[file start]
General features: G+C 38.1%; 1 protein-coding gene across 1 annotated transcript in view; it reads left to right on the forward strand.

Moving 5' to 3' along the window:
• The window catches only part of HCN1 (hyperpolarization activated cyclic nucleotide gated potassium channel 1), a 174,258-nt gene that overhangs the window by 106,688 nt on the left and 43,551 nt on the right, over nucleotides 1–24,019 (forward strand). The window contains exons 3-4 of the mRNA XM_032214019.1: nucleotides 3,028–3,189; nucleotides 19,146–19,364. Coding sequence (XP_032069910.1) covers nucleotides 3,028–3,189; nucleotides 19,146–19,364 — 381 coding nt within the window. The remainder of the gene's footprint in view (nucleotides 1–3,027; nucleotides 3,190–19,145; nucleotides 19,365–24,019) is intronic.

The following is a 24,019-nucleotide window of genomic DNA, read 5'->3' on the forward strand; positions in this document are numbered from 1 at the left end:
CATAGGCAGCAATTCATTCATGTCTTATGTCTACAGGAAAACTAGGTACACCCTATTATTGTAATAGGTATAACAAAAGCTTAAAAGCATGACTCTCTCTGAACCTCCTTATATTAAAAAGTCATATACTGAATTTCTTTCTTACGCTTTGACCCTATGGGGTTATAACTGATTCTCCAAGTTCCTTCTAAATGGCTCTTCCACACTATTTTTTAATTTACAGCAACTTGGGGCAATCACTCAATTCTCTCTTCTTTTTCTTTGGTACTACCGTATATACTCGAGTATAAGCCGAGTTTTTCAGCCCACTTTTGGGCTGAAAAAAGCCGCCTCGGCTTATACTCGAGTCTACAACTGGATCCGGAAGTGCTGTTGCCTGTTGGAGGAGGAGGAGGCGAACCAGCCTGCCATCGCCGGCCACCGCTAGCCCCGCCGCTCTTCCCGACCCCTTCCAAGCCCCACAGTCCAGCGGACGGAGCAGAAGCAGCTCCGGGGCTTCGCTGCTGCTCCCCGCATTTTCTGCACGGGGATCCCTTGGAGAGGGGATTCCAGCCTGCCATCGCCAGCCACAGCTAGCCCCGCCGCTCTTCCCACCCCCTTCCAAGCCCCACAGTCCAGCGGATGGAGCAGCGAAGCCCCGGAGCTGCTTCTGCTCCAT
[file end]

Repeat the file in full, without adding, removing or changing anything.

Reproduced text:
General features: G+C 38.1%; 1 protein-coding gene across 1 annotated transcript in view; it reads left to right on the forward strand.

Moving 5' to 3' along the window:
• The window catches only part of HCN1 (hyperpolarization activated cyclic nucleotide gated potassium channel 1), a 174,258-nt gene that overhangs the window by 106,688 nt on the left and 43,551 nt on the right, over nucleotides 1–24,019 (forward strand). The window contains exons 3-4 of the mRNA XM_032214019.1: nucleotides 3,028–3,189; nucleotides 19,146–19,364. Coding sequence (XP_032069910.1) covers nucleotides 3,028–3,189; nucleotides 19,146–19,364 — 381 coding nt within the window. The remainder of the gene's footprint in view (nucleotides 1–3,027; nucleotides 3,190–19,145; nucleotides 19,365–24,019) is intronic.

The following is a 24,019-nucleotide window of genomic DNA, read 5'->3' on the forward strand; positions in this document are numbered from 1 at the left end:
CATAGGCAGCAATTCATTCATGTCTTATGTCTACAGGAAAACTAGGTACACCCTATTATTGTAATAGGTATAACAAAAGCTTAAAAGCATGACTCTCTCTGAACCTCCTTATATTAAAAAGTCATATACTGAATTTCTTTCTTACGCTTTGACCCTATGGGGTTATAACTGATTCTCCAAGTTCCTTCTAAATGGCTCTTCCACACTATTTTTTAATTTACAGCAACTTGGGGCAATCACTCAATTCTCTCTTCTTTTTCTTTGGTACTACCGTATATACTCGAGTATAAGCCGAGTTTTTCAGCCCACTTTTGGGCTGAAAAAAGCCGCCTCGGCTTATACTCGAGTCTACAACTGGATCCGGAAGTGCTGTTGCCTGTTGGAGGAGGAGGAGGCGAACCAGCCTGCCATCGCCGGCCACCGCTAGCCCCGCCGCTCTTCCCGACCCCTTCCAAGCCCCACAGTCCAGCGGACGGAGCAGAAGCAGCTCCGGGGCTTCGCTGCTGCTCCCCGCATTTTCTGCACGGGGATCCCTTGGAGAGGGGATTCCAGCCTGCCATCGCCAGCCACAGCTAGCCCCGCCGCTCTTCCCACCCCCTTCCAAGCCCCACAGTCCAGCGGATGGAGCAGCGAAGCCCCGGAGCTGCTTCTGCTCCAT